Bottle Rocket
Production Information

Anthony (Luke Wilson) has been discharged from the mental hospital where he was
treated for "exhaustion." To accommodate the fantasies of his lifelong friend Dignan
(Owen C. Wilson), he gets permission to climb down a bed sheet rather than simply walk out the front door.

Thus begins the story of three Texas boys whose lives show that loyalty, friendship and commitment are not always virtues but collectively can sometimes begin to resemble stupidity.

These three friends -- inextricably, if unconventionally, linked -- are searching for
something. Something they often can't articulate or even identify, but they know it's
special. Anthony seeks true love. Bob (Robert Musgrave) yearns for family. Dignan
(Owen C. Wilson) pursues a distinguished position amongst thieves and con-artists.
Anthony, Bob and Dignan will get what they want but in ways they never expected.
Bottle Rocket tells the gently comic story of three devoted, would-be thieves who prove the importance of friendship, honor and duty as they ineptly pursue a life of crime.

Directed by Wes Anderson, Bottle Rocket is written by Owen C. Wilson and Wes
Anderson. In addition to Owen C. Wilson, Luke Wilson and Robert Musgrave, the film also stars Andrew Wilson, Lumi Cavazos and James Caan as Mr. Henry. Polly Platt and Cynthia Hargrave are the producers. The executive producers are James L. Brooks, Richard Sakai, Barbara Boyle and Michael Taylor. Robert Yeoman is the director of photography; David Wasco is the production designer; David Moritz is the editor. The film is co-produced by Ray Zimmerman and L.M. Kit Carson. Karen Patch is the costume designer. Music is by Mark Mothersbaugh.

Bottle Rocket, appropriately, grew out of the friendship between Wes Anderson and Owen C. Wilson. Anderson and Wilson met in a playwriting course at the University of Texas, albeit in a circuitous fashion. "There were about nine people in the class and they all sat around this long table. I sat in the corner, away from the table, and there was another person in that corner, who turned out to be Owen. During the entire class, we never once had a conversation. I wrote a play in that class and the next semester, it was produced, and I asked Owen to be in it."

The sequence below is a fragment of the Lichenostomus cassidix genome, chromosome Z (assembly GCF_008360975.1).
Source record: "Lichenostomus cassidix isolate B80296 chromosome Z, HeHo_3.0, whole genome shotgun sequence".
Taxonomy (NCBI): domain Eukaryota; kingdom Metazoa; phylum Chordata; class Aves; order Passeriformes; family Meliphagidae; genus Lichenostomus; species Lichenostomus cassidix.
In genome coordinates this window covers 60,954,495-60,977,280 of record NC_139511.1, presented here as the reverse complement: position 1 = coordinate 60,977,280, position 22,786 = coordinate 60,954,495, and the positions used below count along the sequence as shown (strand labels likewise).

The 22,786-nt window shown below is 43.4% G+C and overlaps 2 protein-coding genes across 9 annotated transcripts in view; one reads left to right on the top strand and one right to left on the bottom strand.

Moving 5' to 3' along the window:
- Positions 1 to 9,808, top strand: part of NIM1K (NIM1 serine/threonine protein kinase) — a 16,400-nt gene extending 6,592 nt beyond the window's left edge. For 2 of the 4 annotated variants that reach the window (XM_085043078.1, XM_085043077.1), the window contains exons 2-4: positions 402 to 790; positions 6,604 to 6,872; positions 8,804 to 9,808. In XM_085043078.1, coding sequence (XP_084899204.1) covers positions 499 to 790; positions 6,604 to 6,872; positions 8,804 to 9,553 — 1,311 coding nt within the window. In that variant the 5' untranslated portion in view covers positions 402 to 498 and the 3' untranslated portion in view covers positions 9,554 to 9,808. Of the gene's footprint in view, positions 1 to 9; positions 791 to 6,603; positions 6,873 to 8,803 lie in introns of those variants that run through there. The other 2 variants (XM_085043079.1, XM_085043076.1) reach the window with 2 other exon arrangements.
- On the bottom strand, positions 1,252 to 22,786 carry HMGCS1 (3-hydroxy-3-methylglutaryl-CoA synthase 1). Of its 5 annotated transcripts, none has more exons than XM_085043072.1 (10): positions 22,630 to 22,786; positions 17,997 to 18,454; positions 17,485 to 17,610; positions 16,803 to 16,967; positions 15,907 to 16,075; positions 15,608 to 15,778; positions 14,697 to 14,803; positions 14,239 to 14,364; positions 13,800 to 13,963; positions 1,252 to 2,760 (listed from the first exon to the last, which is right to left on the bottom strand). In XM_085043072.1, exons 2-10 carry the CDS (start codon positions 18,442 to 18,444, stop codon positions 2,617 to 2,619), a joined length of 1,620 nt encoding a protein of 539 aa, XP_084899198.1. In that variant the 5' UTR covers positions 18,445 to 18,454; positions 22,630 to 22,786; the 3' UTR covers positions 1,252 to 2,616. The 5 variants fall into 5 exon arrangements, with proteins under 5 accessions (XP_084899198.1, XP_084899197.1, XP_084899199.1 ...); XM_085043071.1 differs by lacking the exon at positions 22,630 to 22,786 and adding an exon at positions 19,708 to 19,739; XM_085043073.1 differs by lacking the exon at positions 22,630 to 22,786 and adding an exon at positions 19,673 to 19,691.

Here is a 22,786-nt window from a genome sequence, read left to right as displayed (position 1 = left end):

Anderson can't explain why he decided to approach Wilson, but they hit it off immediately. Among other things, they discovered that they both loved movies, especially the work of Terrence Malick, the writer-director of Badlands and Days of Heaven, as well as the Coen brothers, John Huston and Roman Polanski. Beyond that, they shared a similar sense of humor, an ironic sensibility laced with a profound appreciation for the absurd and ironic. They eventually found an apartment in Austin and from their misadventures as college roommates, Bottle Rocket was born.

"The movie emerged from a certain lifestyle we were living at the time. We were still in college but we'd already finished our required courses, so our existence was a little unstructured. Owen and I were roaming around, constantly doing things, but we weren't exactly focused. It was from that feeling that we started writing the film," Anderson says. "It's about a group of guys who have lots of energy and the urge to do something. They are always planning and trying things, moving around. They have a lot of ambition and grand aspirations; it's just that their direction in life happens to be a little unconventional. They are sincerely trying to accomplish something, they just don't know what."

Although the movie is not literally autobiographical, the film reflects certain experiences that occurred to Anderson and Wilson at the time, especially a bizarre encounter with the landlord. The windows in the apartment they shared in Austin wouldn't shut, due to some defective window cranks, and their landlord steadfastly refused to fix them, despite the tenants' repeated requests. Over a Christmas break, the frustrated roommates decided to prove to their landlord just how dangerous this drafty situation had become by breaking into their apartment, stealing some their stuff and reporting it to the police. The landlord was unimpressed, noting that it looked like "an inside job." While the window cranks remained stuck, the incident became a source of inspiration for Bottle Rocket.